In a recent study published in Science Advances, a team of researchers led by the Massachusetts Institute of Technology (MIT) discuss how MOXIE (Mars Oxygen In Situ Resource Utilization (ISRU) Experiment) onboard NASA’s Perseverance Mars rover has been successfully producing oxygen from the Red Planet’s carbon dioxide-heavy atmosphere since the rover touched down in Jezero Crater in February 2021. Given this is the first time ISRU has been demonstrated on Mars, this study is a crucial step in sending humans to the Red Planet, someday.
The study discusses how by the end of 2021, MOXIE successfully created oxygen during seven experiments under a myriad of conditions, to include differing atmospheric conditions, such as night and day and different Martian seasons, as well. Each of the seven experiments met its goal of creating six grams (0.01 pounds) of oxygen per hour, or equivalent to the hourly rate of a modest tree on Earth.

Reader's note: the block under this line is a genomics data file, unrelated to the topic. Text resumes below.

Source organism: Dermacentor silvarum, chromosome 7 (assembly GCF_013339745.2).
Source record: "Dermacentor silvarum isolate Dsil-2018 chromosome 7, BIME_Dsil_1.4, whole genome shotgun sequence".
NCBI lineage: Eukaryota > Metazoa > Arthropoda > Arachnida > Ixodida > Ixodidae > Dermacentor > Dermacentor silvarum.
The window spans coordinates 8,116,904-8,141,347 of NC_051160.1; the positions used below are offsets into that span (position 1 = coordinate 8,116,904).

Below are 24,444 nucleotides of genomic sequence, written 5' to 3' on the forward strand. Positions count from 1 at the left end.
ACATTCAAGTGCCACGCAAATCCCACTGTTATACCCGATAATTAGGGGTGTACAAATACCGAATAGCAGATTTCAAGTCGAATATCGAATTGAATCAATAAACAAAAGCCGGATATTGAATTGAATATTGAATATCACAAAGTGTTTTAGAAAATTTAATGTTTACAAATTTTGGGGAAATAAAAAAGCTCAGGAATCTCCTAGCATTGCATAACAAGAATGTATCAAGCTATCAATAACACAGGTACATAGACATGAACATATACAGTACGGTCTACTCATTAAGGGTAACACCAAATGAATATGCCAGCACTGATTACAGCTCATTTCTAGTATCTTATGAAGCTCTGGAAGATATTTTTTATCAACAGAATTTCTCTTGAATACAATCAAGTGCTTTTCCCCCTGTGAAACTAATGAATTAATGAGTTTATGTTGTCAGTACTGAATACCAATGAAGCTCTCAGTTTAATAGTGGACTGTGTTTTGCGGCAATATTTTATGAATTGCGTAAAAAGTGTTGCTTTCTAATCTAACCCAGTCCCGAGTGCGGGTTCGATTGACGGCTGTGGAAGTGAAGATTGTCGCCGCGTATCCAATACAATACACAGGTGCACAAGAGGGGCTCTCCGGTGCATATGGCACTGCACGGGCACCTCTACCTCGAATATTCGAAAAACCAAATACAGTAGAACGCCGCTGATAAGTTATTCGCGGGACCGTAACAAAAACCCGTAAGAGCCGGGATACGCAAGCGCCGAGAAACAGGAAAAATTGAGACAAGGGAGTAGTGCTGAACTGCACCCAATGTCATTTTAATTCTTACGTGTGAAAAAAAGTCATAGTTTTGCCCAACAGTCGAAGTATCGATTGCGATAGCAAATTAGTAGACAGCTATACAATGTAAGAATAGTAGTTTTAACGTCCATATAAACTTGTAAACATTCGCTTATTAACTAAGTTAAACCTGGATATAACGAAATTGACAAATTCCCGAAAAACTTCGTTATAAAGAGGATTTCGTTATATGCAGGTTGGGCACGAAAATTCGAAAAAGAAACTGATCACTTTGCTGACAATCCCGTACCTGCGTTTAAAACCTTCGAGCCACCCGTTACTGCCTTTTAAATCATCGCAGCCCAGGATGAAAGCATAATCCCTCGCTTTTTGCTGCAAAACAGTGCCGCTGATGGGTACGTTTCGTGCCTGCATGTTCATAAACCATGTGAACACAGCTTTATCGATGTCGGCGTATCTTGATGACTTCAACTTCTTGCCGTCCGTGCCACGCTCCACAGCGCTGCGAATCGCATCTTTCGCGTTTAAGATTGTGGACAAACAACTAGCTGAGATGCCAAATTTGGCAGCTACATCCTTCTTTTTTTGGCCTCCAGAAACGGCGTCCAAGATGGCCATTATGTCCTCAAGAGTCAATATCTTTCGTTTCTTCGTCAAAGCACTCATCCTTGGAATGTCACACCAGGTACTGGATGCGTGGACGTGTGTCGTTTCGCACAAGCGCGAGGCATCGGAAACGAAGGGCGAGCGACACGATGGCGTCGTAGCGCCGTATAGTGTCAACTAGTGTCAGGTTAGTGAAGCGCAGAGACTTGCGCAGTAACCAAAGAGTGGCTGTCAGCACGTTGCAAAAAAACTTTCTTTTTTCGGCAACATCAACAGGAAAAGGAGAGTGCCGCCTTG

The researchers hope an upscaled version of MOXIE could be sent to Mars ahead of a human mission, with the goal of producing oxygen equivalent to several hundred trees. That much oxygen will allow for both sustaining a human presence once they arrive, along with producing rocket fuel for the return trip home.
"We have learned a tremendous amount that will inform future systems at a larger scale," says Dr. Michael Hecht, principal investigator of the MOXIE mission at MIT's Haystack Observatory. As stated, MOXIE is the first successful demonstration of ISRU on Mars, which is the process of cultivating resources at the source for use rather than transporting them all the way from Earth.
"This is the first demonstration of actually using resources on the surface of another planetary body, and transforming them chemically into something that would be useful for a human mission," says MOXIE deputy principal investigator Dr. Jeffrey Hoffman, a professor of the practice in MIT's Department of Aeronautics and Astronautics. "It's historic in that sense."
Sources: Science Advances
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